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Donald Trump lawyer Rudy Giuliani delivered a rambling monologue Thursday meant to reveal evidence for a 'massive' vote fraud where he quoted 'My Cousin Vinny' and claimed he had 'hundreds' of sworn affidavits as evidence that he would not share - because, he claimed, it would put his witnesses' lives at risk.
After suffering more than a score of legal defeats on President Trump's multi-state case to throw out ballots, Giuliani resorted to an extended rant about alleged fraud to reporters packed in tightly at the Republican National Committee headquarters in Washington.
The last time he held a press conference was at Four Seasons Total Landscaping in northern Philadelphia, making the RNC's packed conference room at least an upgrade. And this time there were no known sex offenders on stage with him
Instead there was a self-styled 'elite strike-force team working on behalf of the president' who outlined a conspiracy which wove together Hugo Chavez; China; Venezuela; Cuba; the Clinton Foundation; George Soros; testimony found 'on the internet'; ballots which arrived in trucks; New Jersey voters who crossed the Camden; 'hack' judges; vote counters in Germany and Spain; Democratic political machines just like Mayor Daley in the 1960s; the 'fake news media'; and Joe Biden.
The strike-force team's other leader, Jenna Ellis, bristled at the demand for actual evidence, saying: 'Your question is fundamentally flawed when you're asking where is the evidence.'
At the end she claimed that Rudy Giuliani and another lawyer - Sidney Powell - had 'released the Kraken,' a mythical sea creature which destroys ships.
The press conference was announced by Donald Trump and praised by him as it went on in a tweet: 'An open and shut case of voter fraud. Massive numbers!'
As the two-hour long spectacle unfolded, two streaks of brown dye rolled inexorably down 76-year-old Giuliani's face, apparently unnoticed by the former mayor and presidential candidate, who wiped his face and forehead repeatedly with a white handkerchief.
'Did you all watch My Cousin Vinny?' he said, seeking to make the point that election observers were kept too far away from ballots during the count.
'These people were further away than My Cousin Vinny was from the witness,' he said.
Giuliani even acted out part of a scene played by actor Joe Pesci, using a Brooklyn accent. He called it one of his favorite crime films. He said the race was 'not a victory. It's a fraud.'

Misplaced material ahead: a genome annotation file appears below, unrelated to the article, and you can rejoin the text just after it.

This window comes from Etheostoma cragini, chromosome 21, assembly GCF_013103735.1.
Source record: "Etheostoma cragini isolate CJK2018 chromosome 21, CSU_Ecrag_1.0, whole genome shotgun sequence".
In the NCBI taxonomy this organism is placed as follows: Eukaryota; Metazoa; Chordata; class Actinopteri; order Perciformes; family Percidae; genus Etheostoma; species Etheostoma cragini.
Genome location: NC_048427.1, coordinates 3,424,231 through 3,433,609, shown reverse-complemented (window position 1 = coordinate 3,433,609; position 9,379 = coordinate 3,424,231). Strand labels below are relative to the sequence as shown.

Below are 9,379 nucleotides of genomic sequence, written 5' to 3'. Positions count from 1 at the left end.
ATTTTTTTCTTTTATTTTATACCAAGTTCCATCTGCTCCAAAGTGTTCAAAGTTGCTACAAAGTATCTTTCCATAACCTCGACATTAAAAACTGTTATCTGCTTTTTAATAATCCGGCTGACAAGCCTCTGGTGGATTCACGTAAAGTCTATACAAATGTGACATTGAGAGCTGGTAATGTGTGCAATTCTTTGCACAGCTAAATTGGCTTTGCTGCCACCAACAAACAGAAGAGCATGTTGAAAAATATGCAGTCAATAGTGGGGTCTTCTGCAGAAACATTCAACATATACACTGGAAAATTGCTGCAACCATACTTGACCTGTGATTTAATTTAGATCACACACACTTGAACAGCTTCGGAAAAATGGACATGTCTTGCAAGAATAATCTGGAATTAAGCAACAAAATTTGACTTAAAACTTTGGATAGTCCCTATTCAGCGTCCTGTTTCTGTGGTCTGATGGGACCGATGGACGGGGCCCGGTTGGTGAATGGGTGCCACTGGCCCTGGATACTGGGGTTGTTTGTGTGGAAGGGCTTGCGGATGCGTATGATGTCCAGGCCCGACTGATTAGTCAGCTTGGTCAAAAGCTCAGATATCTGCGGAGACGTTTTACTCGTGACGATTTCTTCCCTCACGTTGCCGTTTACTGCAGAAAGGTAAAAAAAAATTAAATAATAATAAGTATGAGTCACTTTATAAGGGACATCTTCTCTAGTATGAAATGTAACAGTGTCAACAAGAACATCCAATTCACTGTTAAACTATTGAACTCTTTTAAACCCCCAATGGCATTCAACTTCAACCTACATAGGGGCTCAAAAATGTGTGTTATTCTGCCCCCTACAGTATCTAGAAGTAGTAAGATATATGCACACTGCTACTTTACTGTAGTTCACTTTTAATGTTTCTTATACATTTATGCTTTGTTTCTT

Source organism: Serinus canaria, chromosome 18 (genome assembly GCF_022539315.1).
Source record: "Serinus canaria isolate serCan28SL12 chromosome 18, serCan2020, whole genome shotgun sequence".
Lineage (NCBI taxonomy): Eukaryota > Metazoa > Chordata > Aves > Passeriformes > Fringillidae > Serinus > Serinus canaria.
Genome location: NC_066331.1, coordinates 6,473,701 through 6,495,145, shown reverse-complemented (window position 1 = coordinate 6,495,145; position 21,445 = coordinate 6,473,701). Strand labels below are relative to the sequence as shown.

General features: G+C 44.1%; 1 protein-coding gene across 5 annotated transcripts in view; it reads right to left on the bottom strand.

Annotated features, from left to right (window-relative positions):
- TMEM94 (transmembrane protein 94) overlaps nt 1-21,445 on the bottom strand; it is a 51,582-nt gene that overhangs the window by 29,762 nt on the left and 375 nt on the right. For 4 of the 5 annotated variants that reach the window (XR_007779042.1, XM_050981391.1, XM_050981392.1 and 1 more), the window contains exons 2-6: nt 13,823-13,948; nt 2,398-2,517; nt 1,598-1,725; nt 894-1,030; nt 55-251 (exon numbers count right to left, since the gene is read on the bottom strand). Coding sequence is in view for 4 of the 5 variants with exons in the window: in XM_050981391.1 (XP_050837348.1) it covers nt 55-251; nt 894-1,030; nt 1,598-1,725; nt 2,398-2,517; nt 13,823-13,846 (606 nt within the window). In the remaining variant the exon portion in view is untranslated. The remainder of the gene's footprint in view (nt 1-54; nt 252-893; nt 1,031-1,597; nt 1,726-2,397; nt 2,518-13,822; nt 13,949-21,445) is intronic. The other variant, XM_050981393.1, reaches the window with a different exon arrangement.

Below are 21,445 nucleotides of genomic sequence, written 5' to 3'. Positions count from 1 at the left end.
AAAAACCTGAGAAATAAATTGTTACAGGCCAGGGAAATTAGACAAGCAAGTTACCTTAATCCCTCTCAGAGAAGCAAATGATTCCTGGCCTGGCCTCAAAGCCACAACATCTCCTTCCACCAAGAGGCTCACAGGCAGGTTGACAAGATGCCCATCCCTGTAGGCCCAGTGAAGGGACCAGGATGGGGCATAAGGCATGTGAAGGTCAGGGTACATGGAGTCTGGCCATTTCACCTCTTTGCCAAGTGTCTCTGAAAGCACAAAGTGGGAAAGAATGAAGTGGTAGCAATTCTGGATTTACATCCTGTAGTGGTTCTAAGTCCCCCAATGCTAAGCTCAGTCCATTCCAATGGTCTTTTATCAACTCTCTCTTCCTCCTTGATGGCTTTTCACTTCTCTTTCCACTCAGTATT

I'm melting: As the bizarre press conference went on, a heavily sweating Giuliani began to have streaks of apparent hair dye on the side of his face
Not socially-distanced: Rudy Giuliani was surrounded by a maskless group on stage including from left Sidney Powell, who is Mike Flynn's attorney, Joseph diGenova and his wife Victoria Toensing, a husband-and-wife lawyer team who have promoted conspiracy theories, and Boris Epshteyn, a Trump aide
Head of the suit: THis is the man leading Donald Trump's fight to overturn the election results
Running: The president's personal attorney Rudy Giuliani had matching streaks of either hair dye or make-up on both sides of his face as he addressed the media
Donald Trump lawyer Rudy Giuliani delivered a rambling monologue Thursday where he asserted 'massive fraud' in the election, 'not a little teeny one'
See you in court: Rudy Giuliani, 76, remains an attorney registered to practice at the federal bar in New York
My Cousin Vinny: Rudy Giuliani (left) impersonated Vinny Gambini (right) as he compared his legal case to Joe Pesce's character
The film's director Jonathan Lynn got a laugh out of the moment.
'I regard Giuliani's praise of My Cousin Vinny as generous from the man who is currently giving the Comedy Performance of the Year,' he told The Hollywood Reporter.
Giuliani's charges ran the gamut, and he spoke before a team of lawyers and a sign that was meant to show Trump's 'Multiple Pathways to Victory.' It highlighted states all carried by President-elect Joe Biden.
'What I'm describing for you is a massive fraud. It isn't a little teeny one,' he said.
'The president way ahead on election night,' Giuliani added.
Later, he claimed that the results didn't comport with his sleep schedule.
'When I went to bed on election night, he was ahead in all those states … How is it they all turned around?'
He bristled at a question about whether he would seek to drag out cases, and what he would do with his evidence if courts refuse to hear it.
''We're not going to drag it out. It's ridiculous for you to say we're dragging it out. Al Gore had a lot more time than we have had and we have had two weeks to investigate so that's also completely unfair to say we're dragging it out,' he said.
He expressed shock at how the vote changed as absentee ballots came in.
'We have statisticians willing to testify,' Giuliani said, in a harangue that lasted for more than 40 minutes.
He blasted Detroit and Philadelphia, cities with concentrations of black voters where he said there was fraud in elections going back decades.
'Each one of these cities are cities that are controlled by Democrats. Which means they can get away with whatever they want to do,' he claimed.
'Unfortunately they have some friendly judges that will issue ridiculously irrational opinions just to come out in their favor,' he said, days after losing in the Pennsylvania state supreme court.